What are the issues?
The SEA and the district are at odds over several issues.
The union is unhappy with the district's half-hour extension of the work day for elementary school teachers because it would not result in extra classroom time for students.
The union and district are also clashing over whether to require the use of students' state test scores in teacher evaluations. The last contract required that state and district standardized test scores be used as part of the teacher evaluation process for teachers of the tested subjects: reading and math.
While district officials say using state test scores in teacher evaluations is a valuable part of the contract they bargained with teachers three years ago, Knapp said the landscape for teachers and students is entirely different today. "The goalposts have changed significantly from three years ago," he said. "State law has changed, federal requirements are in flux with the US Department of Education, Common Core standards are here and the new Smarter Balanced assessments that come along with them are being piloted this year," Knapp said.
The union and district are also still clashing over compensation. Knapp said the district's latest offer would give teachers a two percent pay raise for each of the next two years, which the union calls insufficient.
The SEA Representative Assembly will consider the district's latest offer at a meeting Friday afternoon, and make a recommendation to its members regarding whether or not to support the offer. The general membership is scheduled to vote on the district's offer Monday. Knapp said he is not optimistic.
From the district:
We are committed to providing a fair and competitive wage that compares favorably with other districts in the region. Our proposal includes a 4% salary increase over the next two years. In addition, we are fully restoring a 1.3% salary reduction that was mandated by the state legislature.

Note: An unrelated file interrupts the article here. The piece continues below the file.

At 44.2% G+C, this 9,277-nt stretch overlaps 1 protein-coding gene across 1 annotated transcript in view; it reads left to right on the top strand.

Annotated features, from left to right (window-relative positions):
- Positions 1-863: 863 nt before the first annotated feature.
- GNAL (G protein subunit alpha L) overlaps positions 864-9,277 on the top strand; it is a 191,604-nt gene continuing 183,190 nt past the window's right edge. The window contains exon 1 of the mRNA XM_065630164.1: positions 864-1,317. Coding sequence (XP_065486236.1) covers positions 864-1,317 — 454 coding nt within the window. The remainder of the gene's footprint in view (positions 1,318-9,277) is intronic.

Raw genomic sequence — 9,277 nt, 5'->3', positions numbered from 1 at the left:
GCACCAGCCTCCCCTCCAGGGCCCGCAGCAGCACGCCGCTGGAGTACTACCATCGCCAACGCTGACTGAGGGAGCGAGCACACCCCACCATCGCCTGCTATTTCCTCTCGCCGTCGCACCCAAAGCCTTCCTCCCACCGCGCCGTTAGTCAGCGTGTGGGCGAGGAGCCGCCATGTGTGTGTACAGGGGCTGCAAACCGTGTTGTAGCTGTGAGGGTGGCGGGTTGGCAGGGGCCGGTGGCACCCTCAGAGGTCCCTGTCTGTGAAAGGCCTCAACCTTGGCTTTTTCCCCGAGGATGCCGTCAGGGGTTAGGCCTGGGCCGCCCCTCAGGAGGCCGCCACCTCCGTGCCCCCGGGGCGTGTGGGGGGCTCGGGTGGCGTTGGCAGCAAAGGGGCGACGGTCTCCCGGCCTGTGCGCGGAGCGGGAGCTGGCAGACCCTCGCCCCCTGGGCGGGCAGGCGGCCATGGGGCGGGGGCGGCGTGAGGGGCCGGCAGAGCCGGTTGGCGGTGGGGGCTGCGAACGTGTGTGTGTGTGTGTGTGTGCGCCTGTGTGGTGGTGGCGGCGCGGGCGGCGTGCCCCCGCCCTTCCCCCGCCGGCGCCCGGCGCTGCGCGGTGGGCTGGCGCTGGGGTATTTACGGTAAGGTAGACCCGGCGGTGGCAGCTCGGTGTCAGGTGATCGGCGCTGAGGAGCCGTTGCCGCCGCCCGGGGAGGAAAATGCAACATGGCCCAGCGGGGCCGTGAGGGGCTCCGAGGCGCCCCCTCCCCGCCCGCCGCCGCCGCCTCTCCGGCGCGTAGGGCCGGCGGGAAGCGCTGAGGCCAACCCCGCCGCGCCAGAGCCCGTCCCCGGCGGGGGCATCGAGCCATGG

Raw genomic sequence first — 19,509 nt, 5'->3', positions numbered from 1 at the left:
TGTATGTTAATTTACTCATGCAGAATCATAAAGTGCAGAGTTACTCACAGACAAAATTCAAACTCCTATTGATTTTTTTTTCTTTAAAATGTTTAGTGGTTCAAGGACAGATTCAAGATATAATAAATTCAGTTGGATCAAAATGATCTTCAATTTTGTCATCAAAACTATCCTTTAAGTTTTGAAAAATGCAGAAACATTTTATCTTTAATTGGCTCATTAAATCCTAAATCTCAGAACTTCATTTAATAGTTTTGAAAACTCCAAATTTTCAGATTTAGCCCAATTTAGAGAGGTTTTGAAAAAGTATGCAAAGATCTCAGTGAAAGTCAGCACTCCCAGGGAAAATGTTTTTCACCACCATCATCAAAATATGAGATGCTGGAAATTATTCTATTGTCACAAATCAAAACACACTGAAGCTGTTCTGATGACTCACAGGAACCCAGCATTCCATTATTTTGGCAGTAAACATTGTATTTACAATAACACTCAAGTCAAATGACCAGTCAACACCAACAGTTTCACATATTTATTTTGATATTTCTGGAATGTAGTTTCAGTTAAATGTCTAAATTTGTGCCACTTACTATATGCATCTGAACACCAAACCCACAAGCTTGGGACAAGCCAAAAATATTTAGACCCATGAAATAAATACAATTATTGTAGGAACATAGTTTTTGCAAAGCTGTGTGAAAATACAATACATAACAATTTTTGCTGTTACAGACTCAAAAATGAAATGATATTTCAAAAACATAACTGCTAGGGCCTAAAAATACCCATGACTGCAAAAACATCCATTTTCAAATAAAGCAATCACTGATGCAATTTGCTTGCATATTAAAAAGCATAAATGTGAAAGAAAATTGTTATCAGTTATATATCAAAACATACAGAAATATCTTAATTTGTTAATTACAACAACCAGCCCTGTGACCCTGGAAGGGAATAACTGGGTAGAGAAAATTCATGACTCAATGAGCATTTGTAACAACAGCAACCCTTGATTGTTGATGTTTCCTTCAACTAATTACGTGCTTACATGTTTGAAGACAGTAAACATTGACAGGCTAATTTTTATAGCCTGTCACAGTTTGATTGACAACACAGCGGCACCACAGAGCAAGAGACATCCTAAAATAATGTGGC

No class size increase:
We have removed our proposal to increase class size. Despite our capacity management challenges, class size will not be increasing in this contract. We listened to our educators’ concerns around the importance of keeping our classrooms as small as possible.
During negotiations SPS and SEA jointly developed an improved service delivery model for students with special needs. This model will better serve students and increase compliance with state and federal requirements. Students will have the supports necessary to access the general education curriculum in the least restrictive environment possible. There will be additional supports and professional development for all teachers throughout the district.
Student Support Services:
Our proposal makes a significant investment in additional staff such as psychologists, occupational and physical therapists, speech pathologists and nurses. These staff members provide important support services to students. The addition of more of these individuals to the teaching team will contribute to closing the achievement gap.
Length of work day:
We have proposed a restoration of the working day for elementary school teachers and certificated SEA staff to be a total of 7.5 hours. This additional 30 minutes will provide more time for planning and collaboration around activities such as reviewing the progress of individual students. Our secondary teachers already work a 7.5 hour day. Our proposal would bring our elementary teachers’ work day in line with K-12 teachers in districts across our region.